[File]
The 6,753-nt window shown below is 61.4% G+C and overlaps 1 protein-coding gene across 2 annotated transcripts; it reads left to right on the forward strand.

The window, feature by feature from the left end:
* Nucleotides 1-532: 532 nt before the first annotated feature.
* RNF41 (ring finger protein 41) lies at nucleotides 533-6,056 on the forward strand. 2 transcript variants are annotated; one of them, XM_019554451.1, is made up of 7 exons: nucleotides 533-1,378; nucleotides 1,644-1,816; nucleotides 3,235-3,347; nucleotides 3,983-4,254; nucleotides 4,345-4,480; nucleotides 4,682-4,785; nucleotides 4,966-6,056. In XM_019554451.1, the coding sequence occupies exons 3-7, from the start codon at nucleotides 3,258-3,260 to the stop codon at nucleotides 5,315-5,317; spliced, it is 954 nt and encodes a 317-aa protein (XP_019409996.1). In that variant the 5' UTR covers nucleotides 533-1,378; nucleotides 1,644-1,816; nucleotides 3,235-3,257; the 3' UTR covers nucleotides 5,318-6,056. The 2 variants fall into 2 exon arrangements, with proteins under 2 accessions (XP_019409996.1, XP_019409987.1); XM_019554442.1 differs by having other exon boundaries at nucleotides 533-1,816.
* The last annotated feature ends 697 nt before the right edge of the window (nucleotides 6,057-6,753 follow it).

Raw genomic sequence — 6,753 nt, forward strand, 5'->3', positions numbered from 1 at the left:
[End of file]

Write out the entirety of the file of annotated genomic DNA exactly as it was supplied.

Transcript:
The 6,753-nt window shown below is 61.4% G+C and overlaps 1 protein-coding gene across 2 annotated transcripts; it reads left to right on the forward strand.

The window, feature by feature from the left end:
* Nucleotides 1-532: 532 nt before the first annotated feature.
* RNF41 (ring finger protein 41) lies at nucleotides 533-6,056 on the forward strand. 2 transcript variants are annotated; one of them, XM_019554451.1, is made up of 7 exons: nucleotides 533-1,378; nucleotides 1,644-1,816; nucleotides 3,235-3,347; nucleotides 3,983-4,254; nucleotides 4,345-4,480; nucleotides 4,682-4,785; nucleotides 4,966-6,056. In XM_019554451.1, the coding sequence occupies exons 3-7, from the start codon at nucleotides 3,258-3,260 to the stop codon at nucleotides 5,315-5,317; spliced, it is 954 nt and encodes a 317-aa protein (XP_019409996.1). In that variant the 5' UTR covers nucleotides 533-1,378; nucleotides 1,644-1,816; nucleotides 3,235-3,257; the 3' UTR covers nucleotides 5,318-6,056. The 2 variants fall into 2 exon arrangements, with proteins under 2 accessions (XP_019409996.1, XP_019409987.1); XM_019554442.1 differs by having other exon boundaries at nucleotides 533-1,816.
* The last annotated feature ends 697 nt before the right edge of the window (nucleotides 6,057-6,753 follow it).

Raw genomic sequence — 6,753 nt, forward strand, 5'->3', positions numbered from 1 at the left: